This is issue #128 of the Dogwaffler of the Moment, a sporadic, artsy newsletter for and about users of Project Dogwaffle.
Glow, baby, Glow!
here is another update from the "Dogwaffler of the Moment", our sporadic newsletter about digital painting and animation as well as visual effects and exploring 3D creativity with Project Dogwaffle. If you want to catch up on recent or prior issues of our newsletters and announcements, start here:
http://www.thebest3d.com/dogwaffle/newsletterThis specific newsletter issue is here:
In this issue:
- Freebies: Updated Worley Noise plugin
- The Last Draw: How to select straight-lined sharp-edged regions
Tutorials: Alphamagic? Oh that nasty white glow around foliage pictures
You probably have done this before:
You drew a piece of foliage on a plain white background image, such as a bush or a tree, with the special particle brushes or foliage brushes, and you had the alpha mode enabled. Maybe you also added extra sharpening, or other filter effects to bring out even more details.
Then you picked up the selection into a custom brush, and disabled the particle brushes, pulled in another background image with darker tones, and started stamping the image from the brush or painting with it..... Oh no!? what's that nasty bright glow around the bush, that halo around the tree?
Or you saved the brush in 32-bit mode (Targa, Tiff, PNG) to use it on a billboard polygon in a 3D scene or game engine, and find that again -oh no! - there is a distinct bright glow showing around the bush or tree. What's up with that? How can it be avoided?
Let's discuss that 'glow' issue
It can often be reduced or eliminated.
Not so easily with animated brushes though. But still, though it is tedious. If you work it frame by frame.
So let's focus on a single frame first.
What's that glow, where is it coming from? How can we fix it?
Read all about it here: http://www.thebest3d.com/alphamagic
There are a few new videos and tutorials in our YouTube channel: http://www.youtube.com/pdhowler
We also have a playlist with focus on the alpha channel.
Freebies: Updated Worley Noise plugin
We have updated the Worley Noise plugin. For some users, a display issue had been reported. Not sure if it fixed it for all, but if you have been having trouble seeing all text and elements in the interface of the Worley Noise plugin, please grab this updated version, and let us know if it's better now.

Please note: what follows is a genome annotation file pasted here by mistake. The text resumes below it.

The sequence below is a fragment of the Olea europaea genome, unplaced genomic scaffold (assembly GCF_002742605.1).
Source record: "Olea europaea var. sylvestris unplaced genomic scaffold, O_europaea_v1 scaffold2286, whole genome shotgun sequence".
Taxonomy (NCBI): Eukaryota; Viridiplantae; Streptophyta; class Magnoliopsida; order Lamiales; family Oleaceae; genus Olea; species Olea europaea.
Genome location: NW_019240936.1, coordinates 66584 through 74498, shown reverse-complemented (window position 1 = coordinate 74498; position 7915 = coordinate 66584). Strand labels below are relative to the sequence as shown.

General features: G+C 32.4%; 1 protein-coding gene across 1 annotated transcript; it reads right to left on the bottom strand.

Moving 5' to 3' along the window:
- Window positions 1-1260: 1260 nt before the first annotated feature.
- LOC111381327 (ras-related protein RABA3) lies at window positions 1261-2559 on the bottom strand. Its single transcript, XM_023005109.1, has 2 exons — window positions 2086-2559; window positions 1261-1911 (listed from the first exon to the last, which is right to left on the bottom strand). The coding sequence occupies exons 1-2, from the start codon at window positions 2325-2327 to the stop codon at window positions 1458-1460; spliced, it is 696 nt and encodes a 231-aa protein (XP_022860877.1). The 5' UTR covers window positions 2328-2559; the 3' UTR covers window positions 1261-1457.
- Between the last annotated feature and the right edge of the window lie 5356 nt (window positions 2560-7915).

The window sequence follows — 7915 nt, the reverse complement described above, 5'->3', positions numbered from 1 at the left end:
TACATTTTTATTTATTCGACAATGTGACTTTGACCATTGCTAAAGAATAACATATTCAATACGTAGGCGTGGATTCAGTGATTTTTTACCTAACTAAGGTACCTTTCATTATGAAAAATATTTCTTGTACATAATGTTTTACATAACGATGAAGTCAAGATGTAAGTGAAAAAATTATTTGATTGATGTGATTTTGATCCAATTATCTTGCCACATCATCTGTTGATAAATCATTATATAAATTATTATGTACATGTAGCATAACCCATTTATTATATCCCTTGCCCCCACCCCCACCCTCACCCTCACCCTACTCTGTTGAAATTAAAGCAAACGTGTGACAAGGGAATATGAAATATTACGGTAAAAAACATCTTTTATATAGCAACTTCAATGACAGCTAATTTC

Here's something you can create with Worley Noise: a texture, then make it seamless, then run it through the animated Tunnel filter, then add glow and other postwork, lensflares.
The light at the end of the Worley-tunnel: https://youtu.be/ptaojNEvxrw
Game Dev: More News and Techniques for Cityscapes
Start here to see the current state of the Cityscapes project:
It is still in its infancy. But we're enjoying and learning. We are gradually adding more buildings to the free collection of city blocks. Grab collection #2 now.
3D: Professional Rendering of 3D Scenes with Unicorn Render
Every once in a while, we come across another, new rendering tool. Of course, we may already have learned and come to like other tools for 3D rendering, and some also take care of the modeling, and animation. One of our favorites is Carrara, and Lightwave.
Here's another one, but this one won't do the modeling - just focused on rendering. But it is made for those who are not expert at the high-end tools, but still want high-end results. Professional quality renderings, without a whole lot of a learning curve.
Ok, it actually does more than 'just' rendering: there's also scene assembly, importing many 3D objects from various 3D files, but also applying materials, and lighting, environment and background etc... and ultimately making it easy to create photo-realistic rendering. This is a tool made for professionals, targeting architectural renderings, and industrial designs. It also requires a high end PC, with a minimum of 16 GB or RAM, recommending 32 GB. Plus, it can run on GPU mode but you need a high end graphics card with at least 500 CUDA cores. Recommended: 1600-1800 cores. Side note: The high end solutions from Nvidia show around 3000 cores nowadays.